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invoking the fluctuation-dissipation theorems of Einstein and 2 more recently those of Callen and Kubo in order to get to manageable results. In this manner, great strides have been made in the development of the many-body problem without reaching the necessity to legitimize thermodynamics. Ther modynamics and statistical mechanics were used successful ly as bridges and guides to get the new ideas to conform to the macroscopic experiences (measurements). Hence the dis 3 interest of theoreticians. The frustration in attracting the at tention of the working physicists on this problem is vividly described in Carnap's (1978) account on the reception of his ideas and efforts at the Institute of Advanced Studies at Prin ceton where he worked on the Two Essays on Entropy; it al most amounted, he thought, to a conspiracy of silence. The priorities of theoretical physicists remain with the puzzles and the cranking at hand: Quantum Field Theory (QFT) and "creation and annihilation" physics, solid state physics, - to mention only a few research areas - command the attention of those working on the research frontiers. Thermodynamics is taken for granted and is thought to be an almost depleted research area. Whatever the subterfuges, the hand-waving arguments, the paedagogical red herrings, the procedures work and nothing can be gained by allocating intellectual re sources to resolve ambiguities with few, if any, expected rewards. Down deep, all believe that the regularization of the field will one day be accomplished.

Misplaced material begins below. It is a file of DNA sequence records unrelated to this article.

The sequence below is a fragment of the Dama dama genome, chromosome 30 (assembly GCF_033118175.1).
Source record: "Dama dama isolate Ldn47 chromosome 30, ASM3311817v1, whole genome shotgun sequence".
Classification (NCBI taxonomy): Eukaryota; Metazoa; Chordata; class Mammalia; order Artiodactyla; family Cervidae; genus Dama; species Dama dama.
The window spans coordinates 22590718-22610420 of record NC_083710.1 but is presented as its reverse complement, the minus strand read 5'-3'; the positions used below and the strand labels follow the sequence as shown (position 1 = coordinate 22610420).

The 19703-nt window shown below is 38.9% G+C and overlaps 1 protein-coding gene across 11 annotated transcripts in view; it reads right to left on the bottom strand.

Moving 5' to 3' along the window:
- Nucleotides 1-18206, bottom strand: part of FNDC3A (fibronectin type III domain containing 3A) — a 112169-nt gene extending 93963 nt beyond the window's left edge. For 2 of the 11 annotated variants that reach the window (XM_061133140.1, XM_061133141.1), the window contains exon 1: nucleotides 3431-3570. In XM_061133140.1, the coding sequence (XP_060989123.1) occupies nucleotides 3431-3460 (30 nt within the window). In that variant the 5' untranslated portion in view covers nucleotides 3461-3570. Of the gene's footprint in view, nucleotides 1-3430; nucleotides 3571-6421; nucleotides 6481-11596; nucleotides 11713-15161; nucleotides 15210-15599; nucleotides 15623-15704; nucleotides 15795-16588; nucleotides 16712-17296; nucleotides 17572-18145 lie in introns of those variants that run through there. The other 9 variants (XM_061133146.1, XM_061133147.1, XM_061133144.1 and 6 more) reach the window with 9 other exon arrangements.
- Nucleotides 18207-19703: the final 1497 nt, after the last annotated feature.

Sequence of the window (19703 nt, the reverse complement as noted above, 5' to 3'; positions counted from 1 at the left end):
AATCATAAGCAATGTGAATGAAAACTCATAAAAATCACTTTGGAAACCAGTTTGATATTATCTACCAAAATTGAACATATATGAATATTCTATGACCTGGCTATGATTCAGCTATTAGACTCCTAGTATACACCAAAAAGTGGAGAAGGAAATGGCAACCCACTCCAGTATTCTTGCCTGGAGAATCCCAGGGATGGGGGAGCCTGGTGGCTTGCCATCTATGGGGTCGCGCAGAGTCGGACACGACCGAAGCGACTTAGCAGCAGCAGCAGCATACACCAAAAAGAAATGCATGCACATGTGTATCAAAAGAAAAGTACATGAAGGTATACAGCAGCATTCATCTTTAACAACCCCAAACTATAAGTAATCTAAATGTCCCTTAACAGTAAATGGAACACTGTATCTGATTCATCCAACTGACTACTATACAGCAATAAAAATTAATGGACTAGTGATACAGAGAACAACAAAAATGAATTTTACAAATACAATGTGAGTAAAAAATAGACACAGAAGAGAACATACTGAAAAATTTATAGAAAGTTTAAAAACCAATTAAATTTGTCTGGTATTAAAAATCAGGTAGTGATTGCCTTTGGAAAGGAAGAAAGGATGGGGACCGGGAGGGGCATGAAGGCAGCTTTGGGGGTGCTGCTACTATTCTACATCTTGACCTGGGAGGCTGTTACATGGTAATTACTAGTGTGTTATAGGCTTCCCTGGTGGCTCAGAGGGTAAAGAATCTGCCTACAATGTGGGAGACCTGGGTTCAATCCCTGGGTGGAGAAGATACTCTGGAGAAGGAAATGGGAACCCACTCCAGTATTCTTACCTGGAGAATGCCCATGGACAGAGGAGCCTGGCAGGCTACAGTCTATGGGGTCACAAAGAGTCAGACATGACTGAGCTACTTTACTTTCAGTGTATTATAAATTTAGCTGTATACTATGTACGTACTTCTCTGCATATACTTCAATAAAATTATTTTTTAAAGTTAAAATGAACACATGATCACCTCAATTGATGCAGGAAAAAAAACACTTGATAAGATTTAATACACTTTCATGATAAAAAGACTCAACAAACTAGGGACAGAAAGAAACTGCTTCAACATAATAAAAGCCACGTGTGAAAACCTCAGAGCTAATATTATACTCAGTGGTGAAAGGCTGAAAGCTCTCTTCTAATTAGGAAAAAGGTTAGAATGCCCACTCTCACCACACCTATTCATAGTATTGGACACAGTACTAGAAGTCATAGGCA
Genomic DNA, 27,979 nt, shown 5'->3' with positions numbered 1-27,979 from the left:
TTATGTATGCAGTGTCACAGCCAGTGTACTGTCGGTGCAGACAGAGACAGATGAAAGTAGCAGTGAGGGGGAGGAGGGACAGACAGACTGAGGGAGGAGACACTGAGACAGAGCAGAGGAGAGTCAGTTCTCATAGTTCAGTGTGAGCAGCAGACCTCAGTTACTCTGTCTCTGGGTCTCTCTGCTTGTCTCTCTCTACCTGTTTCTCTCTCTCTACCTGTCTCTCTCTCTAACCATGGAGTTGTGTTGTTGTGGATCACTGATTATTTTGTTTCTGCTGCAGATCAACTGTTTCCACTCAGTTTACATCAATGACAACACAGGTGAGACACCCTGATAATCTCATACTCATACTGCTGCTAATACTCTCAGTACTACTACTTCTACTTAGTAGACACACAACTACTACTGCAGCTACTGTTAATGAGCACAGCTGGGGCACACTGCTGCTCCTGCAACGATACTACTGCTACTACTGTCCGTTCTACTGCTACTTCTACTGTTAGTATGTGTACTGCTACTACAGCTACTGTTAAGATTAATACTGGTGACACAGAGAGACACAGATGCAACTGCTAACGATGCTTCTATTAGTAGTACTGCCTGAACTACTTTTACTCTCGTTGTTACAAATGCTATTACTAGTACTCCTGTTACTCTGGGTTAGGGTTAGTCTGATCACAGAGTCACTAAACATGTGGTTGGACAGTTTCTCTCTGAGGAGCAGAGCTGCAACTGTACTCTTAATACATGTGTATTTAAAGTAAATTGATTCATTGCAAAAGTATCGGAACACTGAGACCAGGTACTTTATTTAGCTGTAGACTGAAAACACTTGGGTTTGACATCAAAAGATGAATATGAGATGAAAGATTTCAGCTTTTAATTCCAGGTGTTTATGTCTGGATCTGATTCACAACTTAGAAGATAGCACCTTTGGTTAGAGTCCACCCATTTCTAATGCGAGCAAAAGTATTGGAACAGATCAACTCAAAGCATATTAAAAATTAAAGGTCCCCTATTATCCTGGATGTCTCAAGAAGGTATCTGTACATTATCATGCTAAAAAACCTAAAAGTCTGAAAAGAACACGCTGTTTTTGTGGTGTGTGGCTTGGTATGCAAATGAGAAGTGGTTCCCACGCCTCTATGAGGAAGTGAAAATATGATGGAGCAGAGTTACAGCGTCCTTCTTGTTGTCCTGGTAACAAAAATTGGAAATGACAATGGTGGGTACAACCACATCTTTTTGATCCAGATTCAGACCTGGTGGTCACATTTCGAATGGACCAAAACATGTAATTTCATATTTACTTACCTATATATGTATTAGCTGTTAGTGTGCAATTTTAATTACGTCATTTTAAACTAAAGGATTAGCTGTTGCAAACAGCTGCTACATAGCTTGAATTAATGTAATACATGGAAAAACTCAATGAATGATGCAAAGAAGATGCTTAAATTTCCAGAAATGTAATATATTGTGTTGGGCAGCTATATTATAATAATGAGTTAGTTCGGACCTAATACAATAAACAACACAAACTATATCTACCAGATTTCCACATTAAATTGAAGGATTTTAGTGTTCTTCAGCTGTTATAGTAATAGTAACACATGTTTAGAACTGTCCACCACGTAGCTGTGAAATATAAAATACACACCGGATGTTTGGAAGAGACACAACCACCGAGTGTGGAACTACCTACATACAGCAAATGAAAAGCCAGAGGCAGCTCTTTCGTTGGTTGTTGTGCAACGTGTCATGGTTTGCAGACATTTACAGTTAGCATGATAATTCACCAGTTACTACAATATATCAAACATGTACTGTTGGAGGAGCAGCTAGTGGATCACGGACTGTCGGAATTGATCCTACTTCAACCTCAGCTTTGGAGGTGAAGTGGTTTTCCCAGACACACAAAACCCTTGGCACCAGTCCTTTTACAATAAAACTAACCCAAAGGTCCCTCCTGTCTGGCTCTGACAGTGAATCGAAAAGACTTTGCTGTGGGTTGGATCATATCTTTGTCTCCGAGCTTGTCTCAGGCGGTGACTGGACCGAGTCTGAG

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Springer Science+Business Media B.V. 1997
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